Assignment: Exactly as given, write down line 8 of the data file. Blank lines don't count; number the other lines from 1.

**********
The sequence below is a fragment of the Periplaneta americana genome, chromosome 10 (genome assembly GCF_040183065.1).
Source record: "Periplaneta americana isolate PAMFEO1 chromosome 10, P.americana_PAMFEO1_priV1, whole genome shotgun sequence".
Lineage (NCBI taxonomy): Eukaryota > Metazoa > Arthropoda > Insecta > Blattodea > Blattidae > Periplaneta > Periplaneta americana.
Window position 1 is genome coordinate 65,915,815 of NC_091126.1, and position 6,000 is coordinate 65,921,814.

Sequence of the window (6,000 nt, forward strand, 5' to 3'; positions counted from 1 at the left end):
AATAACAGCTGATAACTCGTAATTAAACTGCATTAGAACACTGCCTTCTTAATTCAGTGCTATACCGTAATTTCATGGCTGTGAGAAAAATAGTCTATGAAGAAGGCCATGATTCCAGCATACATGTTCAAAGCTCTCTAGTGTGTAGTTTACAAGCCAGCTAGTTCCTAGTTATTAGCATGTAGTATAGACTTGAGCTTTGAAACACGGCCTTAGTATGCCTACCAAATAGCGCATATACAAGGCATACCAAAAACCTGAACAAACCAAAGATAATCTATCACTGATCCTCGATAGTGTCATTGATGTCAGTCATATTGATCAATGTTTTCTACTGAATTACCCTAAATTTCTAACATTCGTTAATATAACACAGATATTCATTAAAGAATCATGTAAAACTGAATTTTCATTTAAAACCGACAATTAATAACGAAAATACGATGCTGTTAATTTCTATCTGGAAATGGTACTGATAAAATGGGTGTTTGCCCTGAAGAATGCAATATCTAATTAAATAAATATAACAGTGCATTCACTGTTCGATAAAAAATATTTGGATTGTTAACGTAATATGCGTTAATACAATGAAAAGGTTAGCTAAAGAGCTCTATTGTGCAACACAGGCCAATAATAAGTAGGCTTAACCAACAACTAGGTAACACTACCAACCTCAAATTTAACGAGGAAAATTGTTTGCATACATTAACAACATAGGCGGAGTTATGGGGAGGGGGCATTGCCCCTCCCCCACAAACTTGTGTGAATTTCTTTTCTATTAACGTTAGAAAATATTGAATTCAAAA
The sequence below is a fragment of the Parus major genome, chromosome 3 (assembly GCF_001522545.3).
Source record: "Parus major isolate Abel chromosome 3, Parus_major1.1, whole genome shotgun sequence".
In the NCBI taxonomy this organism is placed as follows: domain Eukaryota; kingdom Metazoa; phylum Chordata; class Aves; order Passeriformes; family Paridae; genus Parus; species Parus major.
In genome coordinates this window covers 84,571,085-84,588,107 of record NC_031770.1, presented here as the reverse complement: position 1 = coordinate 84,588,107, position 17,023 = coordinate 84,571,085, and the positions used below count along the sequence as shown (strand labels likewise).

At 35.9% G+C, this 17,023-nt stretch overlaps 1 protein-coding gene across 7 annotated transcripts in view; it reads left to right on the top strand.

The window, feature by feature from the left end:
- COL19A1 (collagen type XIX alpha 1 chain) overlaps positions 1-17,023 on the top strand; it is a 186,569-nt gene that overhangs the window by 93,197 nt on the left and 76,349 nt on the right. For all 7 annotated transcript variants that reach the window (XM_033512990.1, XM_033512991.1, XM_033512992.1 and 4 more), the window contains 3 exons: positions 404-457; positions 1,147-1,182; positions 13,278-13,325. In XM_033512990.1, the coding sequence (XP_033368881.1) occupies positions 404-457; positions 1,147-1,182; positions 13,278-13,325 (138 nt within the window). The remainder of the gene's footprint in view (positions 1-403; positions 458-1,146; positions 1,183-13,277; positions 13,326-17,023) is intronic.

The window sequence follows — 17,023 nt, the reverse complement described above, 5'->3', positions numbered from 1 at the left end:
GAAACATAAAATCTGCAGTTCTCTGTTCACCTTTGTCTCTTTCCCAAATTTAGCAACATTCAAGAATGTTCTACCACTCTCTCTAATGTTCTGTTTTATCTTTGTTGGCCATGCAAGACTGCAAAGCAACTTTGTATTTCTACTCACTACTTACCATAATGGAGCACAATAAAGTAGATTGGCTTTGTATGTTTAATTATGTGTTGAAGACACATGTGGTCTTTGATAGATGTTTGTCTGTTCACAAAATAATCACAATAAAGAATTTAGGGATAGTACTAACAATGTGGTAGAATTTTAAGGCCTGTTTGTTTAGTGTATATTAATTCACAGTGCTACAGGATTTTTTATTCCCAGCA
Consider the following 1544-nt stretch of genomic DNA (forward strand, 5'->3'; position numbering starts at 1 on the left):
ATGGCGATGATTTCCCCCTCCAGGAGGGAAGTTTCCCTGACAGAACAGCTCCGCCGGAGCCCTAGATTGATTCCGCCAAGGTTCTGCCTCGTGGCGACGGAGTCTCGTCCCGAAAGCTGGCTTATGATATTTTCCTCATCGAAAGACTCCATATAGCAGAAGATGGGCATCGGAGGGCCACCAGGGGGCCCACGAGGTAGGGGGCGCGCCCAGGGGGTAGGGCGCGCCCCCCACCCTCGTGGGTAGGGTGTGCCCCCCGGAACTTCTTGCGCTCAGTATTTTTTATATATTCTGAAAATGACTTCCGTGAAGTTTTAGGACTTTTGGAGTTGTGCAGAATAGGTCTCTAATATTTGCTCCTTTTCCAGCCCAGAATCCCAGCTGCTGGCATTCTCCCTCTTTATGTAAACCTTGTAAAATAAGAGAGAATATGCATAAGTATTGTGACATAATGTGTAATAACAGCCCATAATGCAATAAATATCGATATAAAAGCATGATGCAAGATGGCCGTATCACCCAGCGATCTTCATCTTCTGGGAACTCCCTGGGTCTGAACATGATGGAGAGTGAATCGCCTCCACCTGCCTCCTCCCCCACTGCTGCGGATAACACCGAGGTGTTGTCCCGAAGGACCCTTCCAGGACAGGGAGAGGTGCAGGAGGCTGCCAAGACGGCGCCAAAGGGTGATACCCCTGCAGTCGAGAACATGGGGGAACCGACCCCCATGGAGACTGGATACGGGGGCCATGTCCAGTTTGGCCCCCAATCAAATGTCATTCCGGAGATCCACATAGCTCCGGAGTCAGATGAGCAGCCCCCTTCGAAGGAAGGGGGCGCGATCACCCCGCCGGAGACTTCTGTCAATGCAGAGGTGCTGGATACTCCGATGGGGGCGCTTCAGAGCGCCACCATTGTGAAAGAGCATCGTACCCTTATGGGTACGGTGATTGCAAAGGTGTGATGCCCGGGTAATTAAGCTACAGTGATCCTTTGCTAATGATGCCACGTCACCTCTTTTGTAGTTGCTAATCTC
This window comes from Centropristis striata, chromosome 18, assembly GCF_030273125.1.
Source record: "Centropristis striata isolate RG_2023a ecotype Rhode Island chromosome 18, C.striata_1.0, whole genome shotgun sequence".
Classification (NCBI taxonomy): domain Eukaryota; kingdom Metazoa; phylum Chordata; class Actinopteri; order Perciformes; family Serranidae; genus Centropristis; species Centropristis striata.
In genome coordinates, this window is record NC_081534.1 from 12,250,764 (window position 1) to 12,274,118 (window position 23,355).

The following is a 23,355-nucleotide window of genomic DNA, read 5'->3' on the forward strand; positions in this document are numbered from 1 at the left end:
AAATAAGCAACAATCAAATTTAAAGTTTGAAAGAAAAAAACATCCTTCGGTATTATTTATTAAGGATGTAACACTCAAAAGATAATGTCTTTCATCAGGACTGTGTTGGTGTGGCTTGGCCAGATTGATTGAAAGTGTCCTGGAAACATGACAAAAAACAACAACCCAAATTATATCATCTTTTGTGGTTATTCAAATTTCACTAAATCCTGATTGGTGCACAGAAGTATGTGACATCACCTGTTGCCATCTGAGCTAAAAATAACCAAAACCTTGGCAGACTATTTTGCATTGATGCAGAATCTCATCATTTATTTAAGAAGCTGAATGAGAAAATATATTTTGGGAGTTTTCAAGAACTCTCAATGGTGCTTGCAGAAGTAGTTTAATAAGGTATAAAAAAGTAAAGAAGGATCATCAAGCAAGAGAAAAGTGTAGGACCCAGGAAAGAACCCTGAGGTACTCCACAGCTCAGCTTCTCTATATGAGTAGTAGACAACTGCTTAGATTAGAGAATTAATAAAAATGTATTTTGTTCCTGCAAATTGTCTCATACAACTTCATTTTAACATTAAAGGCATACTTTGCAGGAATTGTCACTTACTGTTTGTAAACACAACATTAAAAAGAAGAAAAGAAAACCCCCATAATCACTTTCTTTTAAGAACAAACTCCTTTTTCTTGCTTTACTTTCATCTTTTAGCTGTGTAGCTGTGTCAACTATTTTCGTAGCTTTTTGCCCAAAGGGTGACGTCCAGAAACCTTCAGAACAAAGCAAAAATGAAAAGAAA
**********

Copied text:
Source record: "Parus major isolate Abel chromosome 3, Parus_major1.1, whole genome shotgun sequence".